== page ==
In Hear This, A.V. Club writers sing the praises of songs they know well. This week, we’re featuring our favorite songs that only appeared on soundtracks.
The Josie And The Pussycats movie is bananas. It’s a subversive jab at consumerism disguised as a subversive jab at consumerism. The plot fuses the cartoon’s barebones outline of three brassy girls becoming rock stars to an unhinged plot involving an evil music mogul (Parker Posey) inserting subliminal messages into popular music. It’s beyond frothy, with a hyperactive pacing and script full of lines so clunky it would be easy to mistake for a hack-job mess.
But something unusual happens: The film is so overtly laden with product placement, and so intentionally on-the-nose with every line and scene (all while possessing a supposedly idealistic message about being true to yourself) that it goes through a looking glass of ham-fistedness and becomes a gloriously silly and smart critique of the very “shallow teen movie” whose tropes it apes with such comical bluntness. It both relishes the meaningless pop universe it exists in while cynically demolishing any value to be found there.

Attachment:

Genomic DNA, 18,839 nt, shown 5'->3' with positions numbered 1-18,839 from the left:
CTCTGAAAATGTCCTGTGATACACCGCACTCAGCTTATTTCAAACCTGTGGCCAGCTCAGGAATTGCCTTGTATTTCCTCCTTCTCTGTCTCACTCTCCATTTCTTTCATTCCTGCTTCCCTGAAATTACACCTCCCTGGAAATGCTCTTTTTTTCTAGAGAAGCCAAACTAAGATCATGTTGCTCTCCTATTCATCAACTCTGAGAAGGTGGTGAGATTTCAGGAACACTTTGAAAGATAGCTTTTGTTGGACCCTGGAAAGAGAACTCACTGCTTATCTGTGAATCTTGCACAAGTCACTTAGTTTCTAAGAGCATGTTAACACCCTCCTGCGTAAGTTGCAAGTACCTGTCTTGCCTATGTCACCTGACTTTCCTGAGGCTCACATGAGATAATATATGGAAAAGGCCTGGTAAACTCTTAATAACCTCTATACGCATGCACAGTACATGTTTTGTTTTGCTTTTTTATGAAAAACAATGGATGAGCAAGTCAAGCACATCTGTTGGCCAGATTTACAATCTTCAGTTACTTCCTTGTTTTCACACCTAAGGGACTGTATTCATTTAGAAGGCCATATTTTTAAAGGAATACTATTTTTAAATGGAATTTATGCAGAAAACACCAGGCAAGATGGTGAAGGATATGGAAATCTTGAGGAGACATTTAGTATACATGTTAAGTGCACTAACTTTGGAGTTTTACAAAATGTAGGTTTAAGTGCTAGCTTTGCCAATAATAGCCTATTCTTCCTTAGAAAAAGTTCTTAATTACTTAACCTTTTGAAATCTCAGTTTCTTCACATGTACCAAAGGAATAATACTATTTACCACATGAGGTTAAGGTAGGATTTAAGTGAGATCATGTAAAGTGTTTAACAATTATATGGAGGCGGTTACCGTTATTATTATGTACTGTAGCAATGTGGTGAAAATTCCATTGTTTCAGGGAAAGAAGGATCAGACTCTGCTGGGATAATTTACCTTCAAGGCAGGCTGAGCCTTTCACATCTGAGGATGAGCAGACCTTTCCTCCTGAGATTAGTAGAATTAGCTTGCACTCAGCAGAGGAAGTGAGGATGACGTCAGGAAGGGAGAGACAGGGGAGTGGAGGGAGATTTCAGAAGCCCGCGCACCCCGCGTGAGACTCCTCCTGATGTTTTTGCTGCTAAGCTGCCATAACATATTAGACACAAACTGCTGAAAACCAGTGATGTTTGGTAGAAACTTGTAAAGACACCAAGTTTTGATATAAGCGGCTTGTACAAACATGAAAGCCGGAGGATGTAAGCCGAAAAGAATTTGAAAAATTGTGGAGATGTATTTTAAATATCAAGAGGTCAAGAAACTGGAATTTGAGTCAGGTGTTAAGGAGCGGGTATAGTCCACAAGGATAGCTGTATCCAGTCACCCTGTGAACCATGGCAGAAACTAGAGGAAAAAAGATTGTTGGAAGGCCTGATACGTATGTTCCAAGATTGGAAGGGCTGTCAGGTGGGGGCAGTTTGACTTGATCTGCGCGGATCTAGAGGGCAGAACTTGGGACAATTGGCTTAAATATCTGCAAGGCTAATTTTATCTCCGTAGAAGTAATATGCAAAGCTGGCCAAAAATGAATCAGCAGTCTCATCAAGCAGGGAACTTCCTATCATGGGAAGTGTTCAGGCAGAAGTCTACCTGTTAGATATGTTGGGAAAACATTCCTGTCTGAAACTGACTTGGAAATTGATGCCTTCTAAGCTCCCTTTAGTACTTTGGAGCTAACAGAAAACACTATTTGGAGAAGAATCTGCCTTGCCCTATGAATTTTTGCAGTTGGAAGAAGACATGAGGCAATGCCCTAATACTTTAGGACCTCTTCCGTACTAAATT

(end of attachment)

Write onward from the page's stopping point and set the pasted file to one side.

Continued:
And boy, those infectious pop songs are something. The movie ended up flopping, but the soundtrack sold more than half a million copies, and is certified gold—both in terms of sales and quality control behind the scenes. Overseen by Kenneth “Babyface” Edmonds, the film’s producers recruited a who’s who of turn-of-the-millennium pop music masterminds to craft songs for the fictional band. Fountains Of Wayne’s Adam Schlesinger, Counting Crows’ Adam Duritz, Matthew Sweet, Gigolo Aunts’ Dave Gibbs, The Go-Gos’ Jane Wiedlin, Anna Waronker from That Dog, and Edmonds himself all composed songs for the title group. Kay Hanley, singer from Letters To Cleo, was brought in as the voice behind Josie. Together, they composed a record full of hook-filled, vivacious pop rock nuggets that are fit for any band, let alone one spawned from a comic and subsequent cartoon from the ’70s.
Along with a few covers (“Money,” “Real Wild Child,” the cartoon theme song), the soundtrack offers something for everyone. There’s the Blink-182-style pop-punk number “3 Small Words,” the mid-tempo stomper “Pretend To Be Nice,” the classic-rock riff of “Come On”—each one a catchy and agreeable winner. Despite pushing “3 Small Words” as the single, the album’s true champion is the song that closes out the final scene of the movie. “Spin Around” was written by Duritz and Gibbs, and is arguably the best embodiment of the go-for-broke rock ’n’ roll style for which the film strives, while still retaining some genuine heart. It’s a tune about embracing the chaos of life and accepting the frantic happenstance that often overtakes our carefully laid plans. It’s surprisingly potent, and the “na-na-naa” coda is pure pop bliss. The movie may be a deranged stew of the push-pull appeal of popular culture (and a deeply enjoyable one at that), but the soundtrack does exactly what it sets out to do: It rocks.